The lights are on
Now that Plants Vs. Zombies 2 is nearly out in places other than Australia (PopCap is still cagey about a release, but it's real close), we talked with senior producer Allen Murray about the development of the game and why the team decided to release on iOS first.
When did development of Plants vs. Zombies begin? Plants vs. Zombies 2 went into production in early 2012, but the years prior to that there were always a few people thinking about what a new PvZ game could be – not necessary a sequel – but what fun and interesting things could we do in this crazy world. It wasn't until late 2011 that a prototyping team came full circle with the core combat of plants fighting zombies and refined the gameplay around Plant Food. At that point we knew that this was great fun and could be the core element of Plants vs. Zombies 2.
When did you decide to make the iOS version first?This was largely driven by the industry as a whole. Since the release of the first Plants vs. Zombies on PC we have seen that the largest and most active group has been our mobile players, so it was a no-brainer to focus there first – and this fell right in line with PopCap as a whole, which has been focusing on mobile for the past few years.
How do you test out new plant and zombie types? Were there any that didn't make the cut?We test through rapid iteration and constant playing of the game. It's not lip service to say the team is very agile and tries to 'fail fast.' The design and art teams work hand in hand with the programmers to think of interesting mechanics and silly setups for the plants and the zombies, and then they work to get them into an unpolished, playable state as fast as possible so all of us can get hands on experience with them and constantly tweak them to perfection.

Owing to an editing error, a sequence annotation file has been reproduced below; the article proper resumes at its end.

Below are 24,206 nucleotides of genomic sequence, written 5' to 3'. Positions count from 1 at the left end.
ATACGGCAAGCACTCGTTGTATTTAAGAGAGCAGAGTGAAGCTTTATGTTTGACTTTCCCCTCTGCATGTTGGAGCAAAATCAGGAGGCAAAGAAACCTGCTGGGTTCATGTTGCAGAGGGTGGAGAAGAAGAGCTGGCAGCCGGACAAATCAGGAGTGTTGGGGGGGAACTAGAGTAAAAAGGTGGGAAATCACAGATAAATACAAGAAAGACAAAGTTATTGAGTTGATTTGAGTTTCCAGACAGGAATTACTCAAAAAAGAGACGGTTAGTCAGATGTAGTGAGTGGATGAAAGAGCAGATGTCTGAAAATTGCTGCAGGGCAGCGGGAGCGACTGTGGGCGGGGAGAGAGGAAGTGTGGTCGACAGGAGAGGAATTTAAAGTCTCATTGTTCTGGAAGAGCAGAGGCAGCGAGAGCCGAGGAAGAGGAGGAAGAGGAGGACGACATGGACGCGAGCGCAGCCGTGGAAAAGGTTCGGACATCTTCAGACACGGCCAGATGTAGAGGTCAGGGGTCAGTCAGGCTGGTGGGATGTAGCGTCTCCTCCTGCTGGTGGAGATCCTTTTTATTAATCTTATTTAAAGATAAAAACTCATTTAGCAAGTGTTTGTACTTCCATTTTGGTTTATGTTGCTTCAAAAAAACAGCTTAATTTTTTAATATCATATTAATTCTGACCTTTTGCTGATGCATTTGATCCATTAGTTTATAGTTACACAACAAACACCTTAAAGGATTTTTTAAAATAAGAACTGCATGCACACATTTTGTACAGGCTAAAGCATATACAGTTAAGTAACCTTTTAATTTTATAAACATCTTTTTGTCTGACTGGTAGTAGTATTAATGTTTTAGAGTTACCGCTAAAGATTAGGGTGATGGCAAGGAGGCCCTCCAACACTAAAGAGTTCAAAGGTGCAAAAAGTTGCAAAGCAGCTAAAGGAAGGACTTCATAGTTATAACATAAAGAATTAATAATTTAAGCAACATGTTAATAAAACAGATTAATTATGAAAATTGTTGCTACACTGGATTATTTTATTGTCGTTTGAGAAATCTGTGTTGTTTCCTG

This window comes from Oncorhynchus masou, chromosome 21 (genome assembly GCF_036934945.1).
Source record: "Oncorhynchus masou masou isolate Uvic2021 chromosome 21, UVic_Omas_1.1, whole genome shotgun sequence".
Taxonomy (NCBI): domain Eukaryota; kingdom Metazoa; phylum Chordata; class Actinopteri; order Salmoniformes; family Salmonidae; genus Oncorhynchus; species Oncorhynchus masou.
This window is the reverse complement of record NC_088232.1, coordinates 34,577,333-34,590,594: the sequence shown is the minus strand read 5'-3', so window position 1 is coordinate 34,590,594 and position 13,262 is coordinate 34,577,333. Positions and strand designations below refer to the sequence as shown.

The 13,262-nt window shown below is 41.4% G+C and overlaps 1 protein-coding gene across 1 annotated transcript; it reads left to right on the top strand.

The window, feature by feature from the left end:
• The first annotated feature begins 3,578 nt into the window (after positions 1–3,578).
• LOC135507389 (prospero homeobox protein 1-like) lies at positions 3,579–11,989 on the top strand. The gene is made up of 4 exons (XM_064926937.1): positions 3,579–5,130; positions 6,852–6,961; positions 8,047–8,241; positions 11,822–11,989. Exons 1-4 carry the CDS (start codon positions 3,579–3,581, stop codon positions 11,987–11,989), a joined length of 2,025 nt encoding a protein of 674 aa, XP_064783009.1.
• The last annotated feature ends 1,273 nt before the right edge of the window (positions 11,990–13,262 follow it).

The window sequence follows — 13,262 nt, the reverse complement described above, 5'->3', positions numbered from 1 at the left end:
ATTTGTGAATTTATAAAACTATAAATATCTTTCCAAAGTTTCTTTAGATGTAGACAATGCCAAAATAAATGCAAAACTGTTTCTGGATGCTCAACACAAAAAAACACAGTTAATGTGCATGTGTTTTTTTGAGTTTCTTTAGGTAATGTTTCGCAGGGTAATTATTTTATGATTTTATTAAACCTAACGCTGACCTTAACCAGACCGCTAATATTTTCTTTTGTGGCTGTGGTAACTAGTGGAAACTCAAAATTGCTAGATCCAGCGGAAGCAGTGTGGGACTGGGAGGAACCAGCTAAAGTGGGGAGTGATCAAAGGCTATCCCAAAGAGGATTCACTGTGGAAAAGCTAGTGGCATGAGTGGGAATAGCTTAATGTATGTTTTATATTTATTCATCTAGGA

Many zombies and plants never made the cut for the launch, but that doesn't mean they won't return in some way or another in later worlds, so I don't want to give anything away by listing off characters that are currently on the shelf. I will say, though, that one of the earliest new plants we created we cut purely for thematic reasons and will be back very soon because it just wasn't his 'time.' Get it?
What are the working conditions in the office like?There are desks and chairs and whiteboards filled with notes, mathematical equations and silly doodles. In essence, it's like every other game development office. It's a working floor, so it's messy, things are in disarray and you'll often see groups clustered around a computer, ooh-ing and aah-ing, sharing jokes, debating technical or scheduling issues and discussing interesting games, books, movies, and what they did last weekend.
I say this to highlight that our 'special sauce' is that we just roll up our sleeves and get to work. We've built a great team that has learned to trust and respect each other and the team is hand built to solve problems. This team has moved mountains with regards to technical issues to get this game to operate across multiple devices in a seamless, service oriented fashion with a client that is under 50mb and a system to stream in new content that is catered to your device. Most of this work is, when successful, never really noticed by the player and that's the point. We want players to tap the icon, enter the world and immerse themselves in a silly, good time.Plants Vs. Zombies 2 releases soon on iOS for free. Trust us, you should download it. Check out some concept sketches of the game's early development below, and read our interview with the Dark Horse comic creator.
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